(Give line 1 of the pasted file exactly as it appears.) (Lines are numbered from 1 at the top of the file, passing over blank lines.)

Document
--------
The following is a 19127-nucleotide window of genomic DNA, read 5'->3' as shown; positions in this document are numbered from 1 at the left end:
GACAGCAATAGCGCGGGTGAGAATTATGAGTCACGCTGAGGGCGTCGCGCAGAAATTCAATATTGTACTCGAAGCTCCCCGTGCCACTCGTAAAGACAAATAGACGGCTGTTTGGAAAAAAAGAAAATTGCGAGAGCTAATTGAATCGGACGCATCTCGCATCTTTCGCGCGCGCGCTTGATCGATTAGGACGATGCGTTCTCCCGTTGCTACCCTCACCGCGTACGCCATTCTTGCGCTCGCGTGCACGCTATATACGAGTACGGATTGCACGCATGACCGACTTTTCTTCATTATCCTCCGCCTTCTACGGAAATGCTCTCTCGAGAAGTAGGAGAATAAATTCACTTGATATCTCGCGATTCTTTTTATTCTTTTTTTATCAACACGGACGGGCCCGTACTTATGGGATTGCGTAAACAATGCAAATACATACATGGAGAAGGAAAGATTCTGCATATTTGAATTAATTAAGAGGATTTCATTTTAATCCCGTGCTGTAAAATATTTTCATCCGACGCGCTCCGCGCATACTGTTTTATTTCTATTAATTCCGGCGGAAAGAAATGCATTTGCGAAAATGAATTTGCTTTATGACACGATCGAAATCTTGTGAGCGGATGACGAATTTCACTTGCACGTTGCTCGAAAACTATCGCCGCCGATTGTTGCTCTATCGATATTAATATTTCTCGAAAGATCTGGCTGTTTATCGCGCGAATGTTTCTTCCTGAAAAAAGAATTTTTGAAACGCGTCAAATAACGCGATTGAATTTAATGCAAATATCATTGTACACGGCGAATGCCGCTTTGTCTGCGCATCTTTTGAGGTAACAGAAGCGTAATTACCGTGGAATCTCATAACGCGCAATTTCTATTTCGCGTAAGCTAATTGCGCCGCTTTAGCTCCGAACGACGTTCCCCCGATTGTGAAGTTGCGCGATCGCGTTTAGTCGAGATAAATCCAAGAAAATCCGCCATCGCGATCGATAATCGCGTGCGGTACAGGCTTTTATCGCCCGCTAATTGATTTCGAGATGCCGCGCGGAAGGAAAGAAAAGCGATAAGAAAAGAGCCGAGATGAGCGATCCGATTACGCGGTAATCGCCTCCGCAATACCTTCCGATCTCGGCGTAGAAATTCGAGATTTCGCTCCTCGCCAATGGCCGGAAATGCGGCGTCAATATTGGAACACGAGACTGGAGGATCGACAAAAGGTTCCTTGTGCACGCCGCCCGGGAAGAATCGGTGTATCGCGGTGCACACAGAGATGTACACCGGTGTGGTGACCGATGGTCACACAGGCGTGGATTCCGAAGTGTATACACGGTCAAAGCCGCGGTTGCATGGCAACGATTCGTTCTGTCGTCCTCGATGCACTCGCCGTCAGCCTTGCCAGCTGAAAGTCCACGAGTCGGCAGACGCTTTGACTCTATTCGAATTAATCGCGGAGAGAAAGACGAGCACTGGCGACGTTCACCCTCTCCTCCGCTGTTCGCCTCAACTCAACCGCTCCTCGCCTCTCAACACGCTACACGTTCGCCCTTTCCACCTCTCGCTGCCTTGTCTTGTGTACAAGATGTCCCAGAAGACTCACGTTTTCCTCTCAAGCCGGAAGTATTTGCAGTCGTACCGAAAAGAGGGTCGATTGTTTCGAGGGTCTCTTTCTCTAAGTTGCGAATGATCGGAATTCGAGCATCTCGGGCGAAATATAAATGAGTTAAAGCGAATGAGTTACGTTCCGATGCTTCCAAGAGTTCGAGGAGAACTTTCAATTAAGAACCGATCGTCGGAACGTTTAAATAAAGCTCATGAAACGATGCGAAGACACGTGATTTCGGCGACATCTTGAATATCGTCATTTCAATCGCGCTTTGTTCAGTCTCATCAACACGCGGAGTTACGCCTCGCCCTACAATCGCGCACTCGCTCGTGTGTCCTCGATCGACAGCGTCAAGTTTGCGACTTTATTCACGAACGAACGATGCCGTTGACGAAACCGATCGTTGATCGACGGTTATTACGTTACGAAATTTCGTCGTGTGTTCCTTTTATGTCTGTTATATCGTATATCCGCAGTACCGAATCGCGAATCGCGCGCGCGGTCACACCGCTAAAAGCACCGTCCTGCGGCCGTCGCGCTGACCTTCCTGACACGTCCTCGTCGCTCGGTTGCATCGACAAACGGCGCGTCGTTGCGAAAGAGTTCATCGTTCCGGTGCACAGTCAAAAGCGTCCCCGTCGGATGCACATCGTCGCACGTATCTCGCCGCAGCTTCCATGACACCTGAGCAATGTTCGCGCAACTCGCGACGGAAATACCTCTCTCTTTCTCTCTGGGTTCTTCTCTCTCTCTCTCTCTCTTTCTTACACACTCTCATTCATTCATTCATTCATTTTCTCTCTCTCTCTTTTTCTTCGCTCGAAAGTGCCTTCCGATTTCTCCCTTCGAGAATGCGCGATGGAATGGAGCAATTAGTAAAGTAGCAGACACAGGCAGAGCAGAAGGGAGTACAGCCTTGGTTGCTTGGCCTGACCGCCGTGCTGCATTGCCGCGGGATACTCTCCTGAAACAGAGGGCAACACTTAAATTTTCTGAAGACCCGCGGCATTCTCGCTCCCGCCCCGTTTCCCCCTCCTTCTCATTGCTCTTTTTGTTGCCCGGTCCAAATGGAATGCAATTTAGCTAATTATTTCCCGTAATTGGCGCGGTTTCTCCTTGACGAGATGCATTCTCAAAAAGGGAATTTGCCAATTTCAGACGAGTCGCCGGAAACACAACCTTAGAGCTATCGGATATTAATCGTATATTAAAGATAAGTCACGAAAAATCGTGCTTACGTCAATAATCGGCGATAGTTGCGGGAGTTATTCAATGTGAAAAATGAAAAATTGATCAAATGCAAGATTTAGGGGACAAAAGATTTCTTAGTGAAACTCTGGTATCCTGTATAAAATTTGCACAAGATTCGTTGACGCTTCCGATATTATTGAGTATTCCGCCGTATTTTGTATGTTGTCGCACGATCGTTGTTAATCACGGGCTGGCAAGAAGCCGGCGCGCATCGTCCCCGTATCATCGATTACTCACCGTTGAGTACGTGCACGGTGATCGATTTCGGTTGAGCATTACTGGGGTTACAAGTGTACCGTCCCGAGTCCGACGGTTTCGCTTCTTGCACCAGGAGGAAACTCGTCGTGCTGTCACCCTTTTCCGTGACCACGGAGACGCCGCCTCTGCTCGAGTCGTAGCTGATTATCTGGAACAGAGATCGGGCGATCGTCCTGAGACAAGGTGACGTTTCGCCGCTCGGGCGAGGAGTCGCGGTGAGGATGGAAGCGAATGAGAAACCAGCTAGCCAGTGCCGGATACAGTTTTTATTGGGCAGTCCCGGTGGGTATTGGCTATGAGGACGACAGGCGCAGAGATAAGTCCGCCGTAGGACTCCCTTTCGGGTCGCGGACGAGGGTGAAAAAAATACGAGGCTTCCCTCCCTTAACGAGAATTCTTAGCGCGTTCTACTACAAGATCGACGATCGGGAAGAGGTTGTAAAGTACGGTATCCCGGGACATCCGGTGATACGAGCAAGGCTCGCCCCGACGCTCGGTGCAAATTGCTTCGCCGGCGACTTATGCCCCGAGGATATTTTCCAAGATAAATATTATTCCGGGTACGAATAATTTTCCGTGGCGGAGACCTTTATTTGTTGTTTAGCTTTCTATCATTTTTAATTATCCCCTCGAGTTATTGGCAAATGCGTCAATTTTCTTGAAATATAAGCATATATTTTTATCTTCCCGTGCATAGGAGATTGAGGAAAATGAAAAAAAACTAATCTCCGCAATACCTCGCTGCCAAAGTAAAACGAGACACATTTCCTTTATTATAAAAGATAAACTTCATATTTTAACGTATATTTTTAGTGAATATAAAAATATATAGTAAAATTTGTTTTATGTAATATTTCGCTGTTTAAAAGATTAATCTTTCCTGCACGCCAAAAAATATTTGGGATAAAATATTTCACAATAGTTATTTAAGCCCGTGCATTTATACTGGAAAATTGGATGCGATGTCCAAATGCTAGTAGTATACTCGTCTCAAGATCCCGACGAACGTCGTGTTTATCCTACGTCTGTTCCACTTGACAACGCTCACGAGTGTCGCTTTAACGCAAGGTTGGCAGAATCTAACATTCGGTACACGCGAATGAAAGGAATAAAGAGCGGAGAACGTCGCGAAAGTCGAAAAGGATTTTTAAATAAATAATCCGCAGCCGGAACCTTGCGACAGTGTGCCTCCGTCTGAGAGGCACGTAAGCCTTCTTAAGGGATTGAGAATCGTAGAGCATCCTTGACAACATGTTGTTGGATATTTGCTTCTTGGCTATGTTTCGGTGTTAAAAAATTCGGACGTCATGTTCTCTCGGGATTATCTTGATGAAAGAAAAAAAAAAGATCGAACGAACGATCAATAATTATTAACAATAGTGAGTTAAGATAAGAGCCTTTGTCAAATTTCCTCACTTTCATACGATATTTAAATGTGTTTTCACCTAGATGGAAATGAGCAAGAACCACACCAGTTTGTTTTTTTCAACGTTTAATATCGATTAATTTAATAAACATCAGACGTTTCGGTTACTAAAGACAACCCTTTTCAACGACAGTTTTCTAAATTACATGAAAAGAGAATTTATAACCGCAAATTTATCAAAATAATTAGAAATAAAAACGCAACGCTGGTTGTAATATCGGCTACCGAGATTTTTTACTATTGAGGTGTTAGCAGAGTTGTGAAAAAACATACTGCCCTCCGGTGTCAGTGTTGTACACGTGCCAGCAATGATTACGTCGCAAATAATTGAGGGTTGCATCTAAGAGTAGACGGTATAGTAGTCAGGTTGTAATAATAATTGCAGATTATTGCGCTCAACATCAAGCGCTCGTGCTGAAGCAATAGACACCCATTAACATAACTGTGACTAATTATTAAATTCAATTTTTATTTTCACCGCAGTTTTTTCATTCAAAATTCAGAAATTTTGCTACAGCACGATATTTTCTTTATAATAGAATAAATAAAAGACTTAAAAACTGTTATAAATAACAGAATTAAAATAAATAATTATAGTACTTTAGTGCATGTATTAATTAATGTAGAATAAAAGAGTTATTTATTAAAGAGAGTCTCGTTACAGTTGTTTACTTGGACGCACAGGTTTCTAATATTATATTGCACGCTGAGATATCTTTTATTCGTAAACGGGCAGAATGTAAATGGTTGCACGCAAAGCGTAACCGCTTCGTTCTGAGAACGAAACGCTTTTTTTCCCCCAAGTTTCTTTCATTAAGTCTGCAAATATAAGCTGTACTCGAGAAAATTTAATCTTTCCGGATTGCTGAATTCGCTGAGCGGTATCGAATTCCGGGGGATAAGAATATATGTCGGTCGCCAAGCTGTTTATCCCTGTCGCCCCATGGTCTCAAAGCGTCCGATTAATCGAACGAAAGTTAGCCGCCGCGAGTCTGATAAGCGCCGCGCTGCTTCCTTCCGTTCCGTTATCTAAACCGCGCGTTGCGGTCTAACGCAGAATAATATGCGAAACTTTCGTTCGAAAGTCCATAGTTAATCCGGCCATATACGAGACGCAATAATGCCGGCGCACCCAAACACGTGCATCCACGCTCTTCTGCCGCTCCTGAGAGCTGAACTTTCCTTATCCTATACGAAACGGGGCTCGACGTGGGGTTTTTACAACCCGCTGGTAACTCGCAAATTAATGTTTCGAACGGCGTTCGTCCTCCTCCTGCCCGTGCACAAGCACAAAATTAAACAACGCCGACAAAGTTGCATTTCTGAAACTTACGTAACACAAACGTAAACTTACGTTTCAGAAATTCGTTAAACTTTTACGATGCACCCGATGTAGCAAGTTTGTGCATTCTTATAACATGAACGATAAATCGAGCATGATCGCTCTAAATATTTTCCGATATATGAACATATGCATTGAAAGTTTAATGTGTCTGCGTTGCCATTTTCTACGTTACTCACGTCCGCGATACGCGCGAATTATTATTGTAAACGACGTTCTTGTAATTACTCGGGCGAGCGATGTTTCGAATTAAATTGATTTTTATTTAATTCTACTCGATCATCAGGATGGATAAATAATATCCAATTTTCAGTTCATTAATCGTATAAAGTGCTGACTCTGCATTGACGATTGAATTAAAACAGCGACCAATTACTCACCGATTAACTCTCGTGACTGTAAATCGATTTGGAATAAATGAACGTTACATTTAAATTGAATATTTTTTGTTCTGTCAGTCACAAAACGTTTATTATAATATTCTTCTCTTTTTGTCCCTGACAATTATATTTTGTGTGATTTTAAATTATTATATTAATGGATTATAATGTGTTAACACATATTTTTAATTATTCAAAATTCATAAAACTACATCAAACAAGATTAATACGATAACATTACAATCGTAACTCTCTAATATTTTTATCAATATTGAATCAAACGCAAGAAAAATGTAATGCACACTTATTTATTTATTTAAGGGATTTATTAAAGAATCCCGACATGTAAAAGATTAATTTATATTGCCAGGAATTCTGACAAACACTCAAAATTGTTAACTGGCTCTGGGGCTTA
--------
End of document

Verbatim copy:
The following is a 19127-nucleotide window of genomic DNA, read 5'->3' as shown; positions in this document are numbered from 1 at the left end: